Kill the Messenger unfurls, with a heavy dose of suspense, the disturbing, true story of journalist Gary Webb. Though packed with stars like Jeremy Renner, Mary Elizabeth Winstead, Ray Liotta, Andy Garcia, Rosemarie DeWitt and Barry Pepper, this political thriller isn’t exactly a commercial endeavour. But its shocking story should be a required viewing, whatever your political leanings.
Jeremy Renner stars as Gary Webb, an intense reporter who works for the San Jose Mercury News. There, he ran a three-part article series called “Dark Alliance,” which reported that the Central Intelligence Agency (CIA of USA) had been engaging in shady dealings with Nicaraguan drug lords, essentially allowing massive amounts of cocaine into the United States. The whys of this alliance were complicated, and soon Webb lost control of the story as it spun out into scrutiny of loftier newsrooms and television news programs. CIA and bigger news outlets placed a target on Webb. Soon, he became the story; his own life and mistakes–personal and professional–stealing focus from the shameful government operation he had uncovered.
The story follows a trail that goes back to the Iran-Contra scandal of the 1980s, the event that marred Ronald Reagan’s second term as president. The CIA-backed Contras, the Nicaraguan “freedom fighters”, were funded through a variety of unlawful and unethical means.
Webb uncovers an alleged link between the increase in inner city cocaine availability and money being funnelled to the Contras. His assertion is that the CIA aided (or at least turned a blind eye to) the drug’s entry into the United States and the money resulting from the sale of those drugs was delivered to the Contras.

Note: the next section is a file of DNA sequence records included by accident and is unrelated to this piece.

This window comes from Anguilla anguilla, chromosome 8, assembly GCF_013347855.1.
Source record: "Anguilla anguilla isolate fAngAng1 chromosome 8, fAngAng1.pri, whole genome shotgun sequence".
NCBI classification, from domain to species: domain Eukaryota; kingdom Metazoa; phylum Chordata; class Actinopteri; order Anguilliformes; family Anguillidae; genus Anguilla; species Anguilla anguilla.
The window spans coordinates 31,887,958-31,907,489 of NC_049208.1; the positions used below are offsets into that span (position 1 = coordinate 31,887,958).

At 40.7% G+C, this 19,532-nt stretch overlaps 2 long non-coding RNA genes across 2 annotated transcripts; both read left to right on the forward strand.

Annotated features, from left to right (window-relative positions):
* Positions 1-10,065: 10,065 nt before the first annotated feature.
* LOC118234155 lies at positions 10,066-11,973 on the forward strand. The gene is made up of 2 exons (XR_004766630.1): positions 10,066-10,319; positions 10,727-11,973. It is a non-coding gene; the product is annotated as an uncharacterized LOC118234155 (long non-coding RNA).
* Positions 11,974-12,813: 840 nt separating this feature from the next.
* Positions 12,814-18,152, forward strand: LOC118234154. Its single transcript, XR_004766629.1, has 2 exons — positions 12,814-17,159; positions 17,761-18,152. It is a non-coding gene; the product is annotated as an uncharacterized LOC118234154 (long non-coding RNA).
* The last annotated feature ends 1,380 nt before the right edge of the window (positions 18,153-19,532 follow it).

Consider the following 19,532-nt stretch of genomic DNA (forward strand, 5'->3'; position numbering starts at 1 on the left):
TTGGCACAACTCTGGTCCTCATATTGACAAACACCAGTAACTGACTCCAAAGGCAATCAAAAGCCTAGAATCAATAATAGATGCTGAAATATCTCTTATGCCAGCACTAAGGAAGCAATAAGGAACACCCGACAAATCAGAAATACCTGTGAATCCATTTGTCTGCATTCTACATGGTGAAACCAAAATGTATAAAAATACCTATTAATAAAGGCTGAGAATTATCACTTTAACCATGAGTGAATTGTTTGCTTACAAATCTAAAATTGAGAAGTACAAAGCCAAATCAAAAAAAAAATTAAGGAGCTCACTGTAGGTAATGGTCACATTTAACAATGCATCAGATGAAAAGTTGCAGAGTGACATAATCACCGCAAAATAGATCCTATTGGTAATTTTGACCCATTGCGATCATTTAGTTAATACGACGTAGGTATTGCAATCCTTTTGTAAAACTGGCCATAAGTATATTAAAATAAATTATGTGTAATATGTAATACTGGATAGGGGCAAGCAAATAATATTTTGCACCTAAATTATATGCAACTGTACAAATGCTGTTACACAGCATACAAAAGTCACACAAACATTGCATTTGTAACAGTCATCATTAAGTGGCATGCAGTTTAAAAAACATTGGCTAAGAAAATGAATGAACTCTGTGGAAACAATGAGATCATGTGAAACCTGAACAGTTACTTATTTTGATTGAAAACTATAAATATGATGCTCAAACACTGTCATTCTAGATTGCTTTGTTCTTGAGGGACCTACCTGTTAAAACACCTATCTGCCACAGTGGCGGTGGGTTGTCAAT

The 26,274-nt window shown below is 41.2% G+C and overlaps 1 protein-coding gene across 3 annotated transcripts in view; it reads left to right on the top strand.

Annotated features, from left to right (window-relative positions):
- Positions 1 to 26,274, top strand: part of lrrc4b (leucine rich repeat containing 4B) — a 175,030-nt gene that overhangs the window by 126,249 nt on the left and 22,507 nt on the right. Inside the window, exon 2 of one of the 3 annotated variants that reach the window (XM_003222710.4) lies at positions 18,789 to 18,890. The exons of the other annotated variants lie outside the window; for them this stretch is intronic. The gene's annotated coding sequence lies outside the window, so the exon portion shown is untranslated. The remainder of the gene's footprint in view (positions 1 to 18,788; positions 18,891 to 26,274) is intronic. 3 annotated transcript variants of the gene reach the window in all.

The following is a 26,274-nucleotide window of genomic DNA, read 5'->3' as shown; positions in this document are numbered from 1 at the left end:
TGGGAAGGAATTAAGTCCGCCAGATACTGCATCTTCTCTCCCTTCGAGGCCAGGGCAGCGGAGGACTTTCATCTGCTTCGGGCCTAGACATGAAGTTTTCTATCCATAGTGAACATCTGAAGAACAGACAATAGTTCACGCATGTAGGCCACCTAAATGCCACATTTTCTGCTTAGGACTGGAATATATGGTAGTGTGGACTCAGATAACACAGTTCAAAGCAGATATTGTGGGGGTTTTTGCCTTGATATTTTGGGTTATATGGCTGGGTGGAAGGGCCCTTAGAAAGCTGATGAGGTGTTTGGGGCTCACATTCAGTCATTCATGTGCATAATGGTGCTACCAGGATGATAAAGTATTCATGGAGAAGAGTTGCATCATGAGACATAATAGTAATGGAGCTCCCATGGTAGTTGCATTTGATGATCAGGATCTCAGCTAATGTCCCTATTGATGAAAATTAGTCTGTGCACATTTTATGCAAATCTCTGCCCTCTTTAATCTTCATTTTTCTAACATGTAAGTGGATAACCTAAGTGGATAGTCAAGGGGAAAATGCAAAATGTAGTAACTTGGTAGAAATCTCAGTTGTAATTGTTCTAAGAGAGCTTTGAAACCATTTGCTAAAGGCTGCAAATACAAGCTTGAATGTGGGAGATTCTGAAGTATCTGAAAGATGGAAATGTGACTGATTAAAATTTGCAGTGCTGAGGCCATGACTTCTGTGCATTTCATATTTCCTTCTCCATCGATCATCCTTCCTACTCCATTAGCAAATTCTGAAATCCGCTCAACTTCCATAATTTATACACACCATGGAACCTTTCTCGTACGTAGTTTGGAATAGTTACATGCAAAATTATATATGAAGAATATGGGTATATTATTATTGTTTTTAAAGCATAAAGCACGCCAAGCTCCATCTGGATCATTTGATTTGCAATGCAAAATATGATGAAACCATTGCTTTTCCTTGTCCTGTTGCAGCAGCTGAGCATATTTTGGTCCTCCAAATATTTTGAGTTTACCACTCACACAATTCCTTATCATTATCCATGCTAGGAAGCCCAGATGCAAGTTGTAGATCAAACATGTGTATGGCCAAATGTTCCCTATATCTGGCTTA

Bottom line: Drugs funded the Contras with the CIA’s knowledge or abetment.
The first half of the film follows the investigation that leads Webb to his conclusion. The final part of the film details the means employed by the CIA to discredit the story, including dredging up an unsavoury past event in Webb’s life and feeding information to three major papers to allow them to go after Webb. Through it all, we see the personal and professional impact of this on a man whose naïve beliefs about the purpose of journalism is trampled underfoot.
Jeremy Renner is electrifying as Webb. Much like he was in The Hurt Locker, Renner is playing a cowboy variant, someone who fights for society, while being an outsider. Though a family man and a seeker of truth, Webb is not an out-and-out good guy. But Kill the Messenger dares us to not be distracted by his faults, while not hiding them. What you think of the man, the film suggests–is secondary to what you make of his story.
A piece of the dialogue which will definitely move you: Webb speaks at a felicitation: “….. That’s what good investigative reporting does, it ruffles feathers. I was never fired and my editors never threw me under the bus, and that’s because I never wrote anything until now, that really mattered to a lot of people, mattered in a scary way, I am not gonna take it back, make nice to save my job, because I thought my job (he pauses and controls himself from breaking down) was to tell public the truth; facts, pretty or not, make a difference……”
Two note-worthy points are that despite being a first class film in terms of performances and content, this film has not been nominated for any awards, and a note at the end of the film that goes.”…..In 1998, the CIA released a 400 page report that acknowledged the Agency associated with members of the Contra movement who engaged in drug trafficking. Consumed with the President
Clinton-Monica Lewinsky scandal, the national media largely ignored the report….”
Kill the Messenger is a compelling film but the realisation that the core of the narrative is based on true events gives it additional power. How the state institutions like the CIA go to any lengths to protect their “interests” under the pretext of “classified” or “sensitive information” should raise many questions in the mind of an alert citizen. In the light of today’s era of leaks and revelations, one can’t help but suspect how many such similar tactics have been employed in recent years.